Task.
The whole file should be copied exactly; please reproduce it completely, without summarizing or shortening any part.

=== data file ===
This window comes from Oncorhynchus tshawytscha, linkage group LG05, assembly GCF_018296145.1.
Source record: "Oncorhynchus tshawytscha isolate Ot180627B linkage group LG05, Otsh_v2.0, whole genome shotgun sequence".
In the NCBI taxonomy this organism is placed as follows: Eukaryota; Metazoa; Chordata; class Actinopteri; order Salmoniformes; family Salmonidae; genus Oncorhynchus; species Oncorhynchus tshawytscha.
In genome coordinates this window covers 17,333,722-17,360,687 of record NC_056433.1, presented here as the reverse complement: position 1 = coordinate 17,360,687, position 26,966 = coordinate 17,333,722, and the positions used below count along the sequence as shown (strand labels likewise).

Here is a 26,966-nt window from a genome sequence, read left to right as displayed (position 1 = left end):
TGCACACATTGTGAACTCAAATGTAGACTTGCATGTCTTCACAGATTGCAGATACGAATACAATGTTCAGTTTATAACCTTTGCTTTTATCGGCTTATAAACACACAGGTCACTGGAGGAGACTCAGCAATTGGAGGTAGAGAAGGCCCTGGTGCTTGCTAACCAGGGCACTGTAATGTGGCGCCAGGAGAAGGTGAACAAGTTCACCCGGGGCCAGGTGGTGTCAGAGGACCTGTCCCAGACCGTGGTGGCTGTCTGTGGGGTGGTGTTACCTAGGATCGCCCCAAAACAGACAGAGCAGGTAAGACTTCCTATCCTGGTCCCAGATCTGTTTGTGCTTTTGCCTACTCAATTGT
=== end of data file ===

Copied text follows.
This window comes from Oncorhynchus tshawytscha, linkage group LG05, assembly GCF_018296145.1.
Source record: "Oncorhynchus tshawytscha isolate Ot180627B linkage group LG05, Otsh_v2.0, whole genome shotgun sequence".
In the NCBI taxonomy this organism is placed as follows: Eukaryota; Metazoa; Chordata; class Actinopteri; order Salmoniformes; family Salmonidae; genus Oncorhynchus; species Oncorhynchus tshawytscha.
In genome coordinates this window covers 17,333,722-17,360,687 of record NC_056433.1, presented here as the reverse complement: position 1 = coordinate 17,360,687, position 26,966 = coordinate 17,333,722, and the positions used below count along the sequence as shown (strand labels likewise).

Here is a 26,966-nt window from a genome sequence, read left to right as displayed (position 1 = left end):
TGCACACATTGTGAACTCAAATGTAGACTTGCATGTCTTCACAGATTGCAGATACGAATACAATGTTCAGTTTATAACCTTTGCTTTTATCGGCTTATAAACACACAGGTCACTGGAGGAGACTCAGCAATTGGAGGTAGAGAAGGCCCTGGTGCTTGCTAACCAGGGCACTGTAATGTGGCGCCAGGAGAAGGTGAACAAGTTCACCCGGGGCCAGGTGGTGTCAGAGGACCTGTCCCAGACCGTGGTGGCTGTCTGTGGGGTGGTGTTACCTAGGATCGCCCCAAAACAGACAGAGCAGGTAAGACTTCCTATCCTGGTCCCAGATCTGTTTGTGCTTTTGCCTACTCAATTGT